What is pyroclastic flow in geography

pyroclastic flow

pyroclastic flow, turbulent to laminar flowing, dense dispersion of hot gas, magma shreds or lava fragments, crystals and possibly rock fragments, which move on the land surface following the topography (Fig.). Pyroclastic currents can a) arise from the (partial) collapse of eruption clouds, whereby the still molten or already solidified magma fragments are usually strongly foamed (pumice). The result is streams rich in pumice, the deposits of which are known as ignimbrites. b) They can also be the result of an explosion or a gravitational collapse of SiO2- be rich lava domes and lava fronts. This creates block-and-ash flows, the deposits of which are referred to as block-and-ash flow deposits.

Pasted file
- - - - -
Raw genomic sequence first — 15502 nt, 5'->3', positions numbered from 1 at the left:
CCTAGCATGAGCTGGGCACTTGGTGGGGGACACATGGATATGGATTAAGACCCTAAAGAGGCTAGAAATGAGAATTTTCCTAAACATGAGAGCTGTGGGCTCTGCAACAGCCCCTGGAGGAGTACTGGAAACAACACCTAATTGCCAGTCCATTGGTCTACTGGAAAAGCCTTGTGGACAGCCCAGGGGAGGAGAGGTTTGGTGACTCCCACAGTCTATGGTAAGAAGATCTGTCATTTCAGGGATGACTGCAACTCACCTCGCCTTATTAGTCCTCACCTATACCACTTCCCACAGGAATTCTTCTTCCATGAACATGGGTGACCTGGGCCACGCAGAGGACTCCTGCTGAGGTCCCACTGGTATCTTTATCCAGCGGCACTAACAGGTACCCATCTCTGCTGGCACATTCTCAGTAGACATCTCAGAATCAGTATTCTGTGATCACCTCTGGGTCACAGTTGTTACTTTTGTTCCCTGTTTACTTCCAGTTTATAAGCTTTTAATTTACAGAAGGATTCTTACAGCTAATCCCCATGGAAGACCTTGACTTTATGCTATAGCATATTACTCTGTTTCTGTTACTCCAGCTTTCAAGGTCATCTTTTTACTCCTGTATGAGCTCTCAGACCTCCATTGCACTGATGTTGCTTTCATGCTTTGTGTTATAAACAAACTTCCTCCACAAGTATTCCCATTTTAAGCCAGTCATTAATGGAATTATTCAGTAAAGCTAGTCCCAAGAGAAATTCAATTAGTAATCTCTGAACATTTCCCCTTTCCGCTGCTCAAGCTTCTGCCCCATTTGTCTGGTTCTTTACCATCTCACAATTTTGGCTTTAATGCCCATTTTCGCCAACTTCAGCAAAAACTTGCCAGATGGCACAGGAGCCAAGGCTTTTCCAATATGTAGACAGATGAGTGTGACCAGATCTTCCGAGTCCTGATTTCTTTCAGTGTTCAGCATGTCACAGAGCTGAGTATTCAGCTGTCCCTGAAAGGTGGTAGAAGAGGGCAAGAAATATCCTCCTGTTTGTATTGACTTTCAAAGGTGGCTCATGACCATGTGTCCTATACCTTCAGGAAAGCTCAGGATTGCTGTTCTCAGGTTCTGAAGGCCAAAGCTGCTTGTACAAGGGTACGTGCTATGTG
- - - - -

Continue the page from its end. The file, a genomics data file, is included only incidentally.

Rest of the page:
pyroclastic flow: Build-up and deposits of a pyroclastic flow. The pyroclastic flow (2) is encased in an ash cloud (3a, 3b), which consists of heated air and ash particles escaping from the flow and hot gas. Gas and ash can also shoot out at the current front and form a partially sloping basal layer (ground-surge deposit, 1). The ash cloud gradually sediments on the massive stream deposit (2) as a fine fall deposit (3b). Lateral currents at the base of the ash cloud can create ash cloud surge deposits (3a). pyroclastic flow: